Try 1 month for 99¢

General Leonard Wright Colby, leader of the first Nebraska National Guards, veteran of the Indian Wars, Nebraska state senator and assistant Attorney General for the United States, started his military career as a 15-year old Civil War infantryman.

Colby was born in Cherry Valley, Ashtabula County, Ohio on Aug. 5, 1846, the fifth of seven children born to Rowel and Abigail Colby.

Gage County historian Hugh Dobbs wrote that Colby moved to a farm five miles from Freeport, Illinois at the age of four and remained there until he enlisted in the Eighth Regiment of Illinois Volunteer Infantry as a teenage.

He served with that unit until the end of the war.

Near the end of the Civil War, Colby was wounded at the siege of Mobile on April 9, 1865. He was recommended for promotion and commission for his gallant and was given the responsibility of capturing a Confederate flag at Fort Blakely.

Colby was discharged from the Union Army in 1865 and returned to his home in Freeport to complete high school. He graduated in 1867 with “the highest honors of class.”

That fall, Colby enrolled at the University of Wisconsin and graduated in 1871, obtaining degrees in civil and mechanical engineering and a recommendation for a lieutenant’s commission in the United States Army.

In June of that year, Colby married Clara D. Dewick and moved to Beatrice.

Clara Colby was a suffragist and close friends with Susan B. Anthony and Elizabeth Cady Stanton. The Colbys lived near Seventh and High streets in Beatrice, where Clara owned and edited The Woman’s Tribute, a suffragist newspaper. They had three children: Ada May, Clarence and Marguerite Elizabeth.

During that time, Colby helped organize the state militia at Beatrice, designated the Paddock Guards in honor of U.S. Senator Algernon Paddock.

As captain of the Paddock Guards, Colby was placed in command of four companies of mounted rifles. The guard protected the area against the marauding Sioux and Cheyenne Native American tribes at the time, following the raiders on a 500-mile march across Kansas and Nebraska.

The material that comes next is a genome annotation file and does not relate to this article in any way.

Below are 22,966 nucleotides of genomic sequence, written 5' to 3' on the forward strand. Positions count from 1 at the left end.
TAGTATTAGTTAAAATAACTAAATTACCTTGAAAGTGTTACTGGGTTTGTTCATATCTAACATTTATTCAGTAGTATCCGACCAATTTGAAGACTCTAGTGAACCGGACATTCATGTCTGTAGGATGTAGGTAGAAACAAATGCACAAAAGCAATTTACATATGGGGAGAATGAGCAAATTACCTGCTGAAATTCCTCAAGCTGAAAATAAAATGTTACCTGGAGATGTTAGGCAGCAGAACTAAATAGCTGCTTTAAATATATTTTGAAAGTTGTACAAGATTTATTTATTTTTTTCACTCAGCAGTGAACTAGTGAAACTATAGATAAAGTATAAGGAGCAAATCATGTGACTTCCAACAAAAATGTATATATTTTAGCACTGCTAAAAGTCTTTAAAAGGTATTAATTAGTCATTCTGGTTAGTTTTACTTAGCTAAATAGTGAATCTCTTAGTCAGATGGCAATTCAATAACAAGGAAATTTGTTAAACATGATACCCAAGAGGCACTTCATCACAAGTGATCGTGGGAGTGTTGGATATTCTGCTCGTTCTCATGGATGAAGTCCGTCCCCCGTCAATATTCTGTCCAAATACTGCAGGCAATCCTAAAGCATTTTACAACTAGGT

Colby was elected state senator in November 1876 to represent Gage and Jefferson counties and reelected in 1886.

In 1881, Colby was commissioned colonel of the First Regiment Nebraska National Guard, commanding Nebraska state troops and six companies of United States regulars.

Six years later, Colby was appointed brigadier general and placed in command of the First Brigade, two infantry regiments, a cavalry troop and a battery of artillery.

General Colby and his command were called to respond to uprising Sioux Indians near Pine Ridge, S.D. Colby and his troop participated in the Battle of Wounded Knee and many other skirmishes along the Badlands.

President Benjamin Harrison appointed Colby to Assistant Attorney General of the United States from 1890-1893.

Subscribe to Breaking News

* I understand and agree that registration on or use of this site constitutes agreement to its user agreement and privacy policy.

After his appointment expired, Colby took a suit against the federal government on behalf of several Indian tribes — the Creeks, Cherokees, Seminoles and four of the tribes — and won suits against the government for nearly $7 million.

Colby entered back into public service on June 3, 1898, when President William McKinley commissioned the general to be Brigadier General of the United States Volunteers to serve in the Spanish-American War.

He was mustered out of the volunteers on his return to Washington in February, 1899.

After the Spanish-American war, Leonard Colby went back to practice law in Nebraska, Kansas, Colorado, Dakota, Idaho, Wyoming, Missouri, Iowa and the Western Territories, with offices at Beatrice and Washington D. C.

Colby divorced Clara on March 30, 1906 and married Marie H. Moller on June 4 of that year. Leonard and Marie had one son, Paul Livingston Colby.

In his final years of public service, Colby served as a Nebraska district judge in the 18th district from 1921-1924.

General Leonard Wright Colby died on November 18, 1924, at Leavenworth, Kan.

0
0
0
0
0

Load comments